Mike Lowery, the character Will Smith plays in Bad Boys I and II, is probably the action-movie cop that drives the best cars.
One can hardly argue that a Porsche 911 Turbo and a Ferrari 575 M sharing scenes with director Michael Bay’s personal 550 Maranello, beats a Crown Vic Interceptor or what-have-you any given day and twice on Sundays as a means of transportation for law enforcement officers.
Granted, this is a fictional character and the aforementioned cars are his own, rather than standard-issue patrol cars. Moreover, Don Johnson predated him with his Ferrari Daytona Spyder and subsequently, the Testarossa in Miami Vice.
Perhaps more credible is the Audi RSQ Smith drove in the 2004 science fiction movie I, Robot, that was based on a Isaac Asimov short story and supposedly took place in 2035.
The Los Angeles Auto Show has been running a design challenge for car manufacturers since 2003. This year’s subject is designing a future highway patrol vehicle that must incorporate features such as advanced powertrains and alternative fuels, as befits a car that’s supposed to be in service in 2025.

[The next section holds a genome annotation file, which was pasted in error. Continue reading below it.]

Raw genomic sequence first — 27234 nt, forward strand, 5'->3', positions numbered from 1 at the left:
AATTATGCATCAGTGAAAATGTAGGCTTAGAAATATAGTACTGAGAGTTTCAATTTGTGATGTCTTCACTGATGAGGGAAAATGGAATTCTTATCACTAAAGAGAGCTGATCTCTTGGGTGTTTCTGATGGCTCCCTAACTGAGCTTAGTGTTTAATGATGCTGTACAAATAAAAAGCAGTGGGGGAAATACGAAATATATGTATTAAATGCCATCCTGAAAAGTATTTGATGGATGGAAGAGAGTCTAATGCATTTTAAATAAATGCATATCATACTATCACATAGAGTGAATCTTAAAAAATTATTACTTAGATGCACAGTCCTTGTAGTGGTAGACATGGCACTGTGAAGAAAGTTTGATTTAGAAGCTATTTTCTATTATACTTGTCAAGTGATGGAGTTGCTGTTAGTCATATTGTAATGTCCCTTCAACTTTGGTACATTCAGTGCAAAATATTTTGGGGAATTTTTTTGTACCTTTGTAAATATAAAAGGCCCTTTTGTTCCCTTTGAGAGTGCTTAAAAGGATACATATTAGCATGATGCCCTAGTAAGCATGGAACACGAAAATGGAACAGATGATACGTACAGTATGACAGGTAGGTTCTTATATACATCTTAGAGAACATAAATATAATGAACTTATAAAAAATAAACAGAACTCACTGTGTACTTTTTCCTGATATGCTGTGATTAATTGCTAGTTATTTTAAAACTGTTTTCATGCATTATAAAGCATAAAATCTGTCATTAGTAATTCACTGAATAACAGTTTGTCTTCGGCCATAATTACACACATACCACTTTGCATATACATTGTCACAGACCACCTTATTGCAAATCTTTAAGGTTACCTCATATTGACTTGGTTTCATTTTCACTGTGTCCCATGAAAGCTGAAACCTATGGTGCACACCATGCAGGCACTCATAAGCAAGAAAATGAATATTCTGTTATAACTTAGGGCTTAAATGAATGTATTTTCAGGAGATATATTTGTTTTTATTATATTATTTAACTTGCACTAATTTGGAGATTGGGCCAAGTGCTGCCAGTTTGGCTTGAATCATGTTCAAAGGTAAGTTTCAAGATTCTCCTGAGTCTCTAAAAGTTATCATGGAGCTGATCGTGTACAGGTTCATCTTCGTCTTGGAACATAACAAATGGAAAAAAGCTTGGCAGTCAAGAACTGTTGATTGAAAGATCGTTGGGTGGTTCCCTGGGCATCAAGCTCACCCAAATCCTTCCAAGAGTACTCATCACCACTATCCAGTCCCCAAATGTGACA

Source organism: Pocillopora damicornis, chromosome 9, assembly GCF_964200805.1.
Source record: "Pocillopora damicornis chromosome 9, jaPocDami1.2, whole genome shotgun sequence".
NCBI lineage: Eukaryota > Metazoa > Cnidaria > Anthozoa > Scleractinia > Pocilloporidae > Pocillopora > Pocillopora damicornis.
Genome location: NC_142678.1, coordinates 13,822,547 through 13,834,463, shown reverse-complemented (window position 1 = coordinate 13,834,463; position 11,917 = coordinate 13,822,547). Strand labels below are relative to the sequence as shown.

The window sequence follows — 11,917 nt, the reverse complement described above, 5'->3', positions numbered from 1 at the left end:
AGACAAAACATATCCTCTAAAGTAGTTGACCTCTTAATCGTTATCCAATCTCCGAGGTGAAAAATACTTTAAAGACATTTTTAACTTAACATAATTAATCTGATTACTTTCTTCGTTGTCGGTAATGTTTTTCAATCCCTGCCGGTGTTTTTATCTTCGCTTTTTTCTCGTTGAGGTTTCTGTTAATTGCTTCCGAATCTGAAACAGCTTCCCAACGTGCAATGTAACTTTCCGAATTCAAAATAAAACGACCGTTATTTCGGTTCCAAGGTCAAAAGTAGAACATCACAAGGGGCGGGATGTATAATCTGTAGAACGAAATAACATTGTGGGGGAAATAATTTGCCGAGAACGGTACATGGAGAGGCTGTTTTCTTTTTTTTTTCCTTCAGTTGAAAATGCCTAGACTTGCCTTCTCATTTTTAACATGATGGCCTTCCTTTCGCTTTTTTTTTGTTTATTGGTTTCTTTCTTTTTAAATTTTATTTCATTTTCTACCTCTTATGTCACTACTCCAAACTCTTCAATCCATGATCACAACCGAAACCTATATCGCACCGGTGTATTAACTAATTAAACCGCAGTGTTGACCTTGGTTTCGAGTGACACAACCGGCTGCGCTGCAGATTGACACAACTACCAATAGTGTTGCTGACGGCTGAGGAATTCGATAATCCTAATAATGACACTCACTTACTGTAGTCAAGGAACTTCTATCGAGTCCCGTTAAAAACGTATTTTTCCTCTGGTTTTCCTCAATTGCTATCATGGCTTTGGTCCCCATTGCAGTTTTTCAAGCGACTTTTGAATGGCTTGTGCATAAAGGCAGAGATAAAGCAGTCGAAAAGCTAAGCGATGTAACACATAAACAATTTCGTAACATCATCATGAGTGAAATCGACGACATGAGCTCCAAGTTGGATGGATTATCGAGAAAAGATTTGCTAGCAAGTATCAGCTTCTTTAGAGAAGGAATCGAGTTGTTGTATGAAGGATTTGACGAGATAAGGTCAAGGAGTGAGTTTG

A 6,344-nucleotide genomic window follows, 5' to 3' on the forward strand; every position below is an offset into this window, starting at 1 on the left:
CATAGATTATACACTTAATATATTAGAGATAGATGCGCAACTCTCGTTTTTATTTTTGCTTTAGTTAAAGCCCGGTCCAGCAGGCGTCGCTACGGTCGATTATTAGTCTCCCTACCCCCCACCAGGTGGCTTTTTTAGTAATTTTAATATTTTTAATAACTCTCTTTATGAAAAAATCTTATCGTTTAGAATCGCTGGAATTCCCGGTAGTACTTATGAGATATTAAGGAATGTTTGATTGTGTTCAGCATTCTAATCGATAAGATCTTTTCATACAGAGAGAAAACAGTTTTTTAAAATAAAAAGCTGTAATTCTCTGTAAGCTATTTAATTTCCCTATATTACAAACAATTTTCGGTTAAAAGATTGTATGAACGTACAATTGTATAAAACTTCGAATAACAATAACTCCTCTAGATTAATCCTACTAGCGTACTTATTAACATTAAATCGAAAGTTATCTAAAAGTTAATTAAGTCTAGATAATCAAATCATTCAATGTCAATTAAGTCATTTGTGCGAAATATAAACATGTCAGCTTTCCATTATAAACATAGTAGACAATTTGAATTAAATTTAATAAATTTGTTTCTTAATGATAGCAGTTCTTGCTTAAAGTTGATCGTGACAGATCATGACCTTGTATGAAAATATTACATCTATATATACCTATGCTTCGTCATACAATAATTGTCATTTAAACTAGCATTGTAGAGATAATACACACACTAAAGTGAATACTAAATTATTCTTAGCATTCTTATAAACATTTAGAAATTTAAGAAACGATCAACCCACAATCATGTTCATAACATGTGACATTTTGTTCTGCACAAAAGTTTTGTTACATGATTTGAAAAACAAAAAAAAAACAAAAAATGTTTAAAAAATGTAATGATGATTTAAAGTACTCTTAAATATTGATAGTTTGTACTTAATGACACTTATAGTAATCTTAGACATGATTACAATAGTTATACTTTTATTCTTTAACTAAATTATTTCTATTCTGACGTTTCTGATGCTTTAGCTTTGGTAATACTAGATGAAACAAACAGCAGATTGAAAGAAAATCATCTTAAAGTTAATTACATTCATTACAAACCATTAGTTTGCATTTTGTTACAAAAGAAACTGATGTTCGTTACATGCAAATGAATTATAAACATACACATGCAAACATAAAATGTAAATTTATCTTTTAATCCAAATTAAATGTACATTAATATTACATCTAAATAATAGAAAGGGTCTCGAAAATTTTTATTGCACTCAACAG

So far, the design studios of Bentley, BMW, General Motors, Honda, Hyundai and Subaru have accepted the challenge (Audi still hasn’t, but it might have moved aside to make room for “sister” Bentley).
Criteria include consideration for advanced technology that will be available in the future, speed and agility on future freeway systems, creativity and environmental “sensitivity”, i.e. maintenance and recyclability.
"One of the most difficult yet important tasks in design is looking into the future and create the trends and tools that haven’t been imagined," said director of Design Los Angeles and Design Academy partner Chuck Pelly. "The element of law enforcement to this year’s competition creates another layer of importance that makes a challenge equal to the level of our participants."
The winning design will be announced on November 29 during the second press day of the show, which will be open to the public from November 30 to December 9 hosting more than 20 world premieres.
By Andrew Tsaousis